I can’t remember when I first learned about Manders, but I do remember my attraction to what I felt where a materialization of an artists fragmented thoughts. If you see all his work together in the Reference Book, I get the feeling that I am in his head, a very impressive, busy and slightly disorientating place to travel around in. I am attracted to work that raises questions, that I don’t understand immediately, but instinctively know is good. Originally Manders wanted to be a writer when he created his First Floor Plan from Self-Portrait as a Building made of writing materials, but became more interested in the poetry of objects than of language as a result. The works he produces are all part of this building and are often based on word structures, like Table / Corner / Typewriter, 1998. I also appreciate his use of materials, which have a recognizable quality to them like wood, thin plastic and everyday objects, somehow related to the human body or human condition. Shadow Study for instance came out of the idea that he wanted to own the shadow that falls out of an empty cup, as if it were the most natural thought in the world.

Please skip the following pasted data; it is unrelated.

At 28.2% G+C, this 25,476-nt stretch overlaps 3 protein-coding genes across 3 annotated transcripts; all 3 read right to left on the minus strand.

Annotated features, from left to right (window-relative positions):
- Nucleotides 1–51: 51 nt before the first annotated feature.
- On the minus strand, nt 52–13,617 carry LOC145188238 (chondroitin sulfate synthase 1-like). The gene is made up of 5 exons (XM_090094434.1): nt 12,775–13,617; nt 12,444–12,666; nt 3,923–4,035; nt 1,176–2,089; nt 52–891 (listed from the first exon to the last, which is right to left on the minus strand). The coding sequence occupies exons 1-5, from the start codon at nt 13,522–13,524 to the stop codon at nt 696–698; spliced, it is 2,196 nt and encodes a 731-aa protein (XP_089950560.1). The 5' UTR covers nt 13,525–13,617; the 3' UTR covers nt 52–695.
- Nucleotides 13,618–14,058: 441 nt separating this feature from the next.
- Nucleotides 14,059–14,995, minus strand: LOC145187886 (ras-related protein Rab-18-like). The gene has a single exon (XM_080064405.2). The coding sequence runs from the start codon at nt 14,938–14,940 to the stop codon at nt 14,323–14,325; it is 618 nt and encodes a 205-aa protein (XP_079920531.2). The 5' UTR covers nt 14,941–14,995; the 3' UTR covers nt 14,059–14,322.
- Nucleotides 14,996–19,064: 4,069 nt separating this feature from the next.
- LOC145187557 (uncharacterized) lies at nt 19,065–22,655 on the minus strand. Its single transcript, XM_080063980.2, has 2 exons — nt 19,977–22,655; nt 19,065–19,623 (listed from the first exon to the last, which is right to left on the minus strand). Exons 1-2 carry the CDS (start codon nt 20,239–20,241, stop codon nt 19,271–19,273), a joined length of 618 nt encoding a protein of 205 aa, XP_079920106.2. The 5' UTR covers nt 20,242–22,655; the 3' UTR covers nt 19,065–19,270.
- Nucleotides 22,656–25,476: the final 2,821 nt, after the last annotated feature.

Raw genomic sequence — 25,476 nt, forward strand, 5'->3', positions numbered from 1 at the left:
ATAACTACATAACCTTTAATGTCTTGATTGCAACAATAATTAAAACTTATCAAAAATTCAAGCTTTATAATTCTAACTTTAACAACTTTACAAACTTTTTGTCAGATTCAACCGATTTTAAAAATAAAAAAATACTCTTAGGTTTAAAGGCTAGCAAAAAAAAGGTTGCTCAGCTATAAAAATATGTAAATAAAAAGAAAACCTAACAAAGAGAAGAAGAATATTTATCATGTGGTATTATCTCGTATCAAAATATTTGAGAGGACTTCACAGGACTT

Mark Manders
Roma Publications
Zeno X Gallery





Rachel Whiteread

If I remember correctly I got to know Whiteread’s work when I lived in Berlin and started working on my project concerning the apparent invisibility of the Berlin Wall. For my research I read James E. Young’s book At Memory’s Edge in which he describes the process of selecting a monument for the commemoration of the murder of jews by Germany during World War II and her work Holocaust Memorial at Judenplatz in Vienna came up. The way she translates memories in more or less abstract pieces of art interests me. In a lot of her work she visualizes the absence of what is lost. Her focus lies on the spaces that surround everyday domestic objects very close to us like chairs or beds, but Whiteread doesn’t shy away from big projects like House either.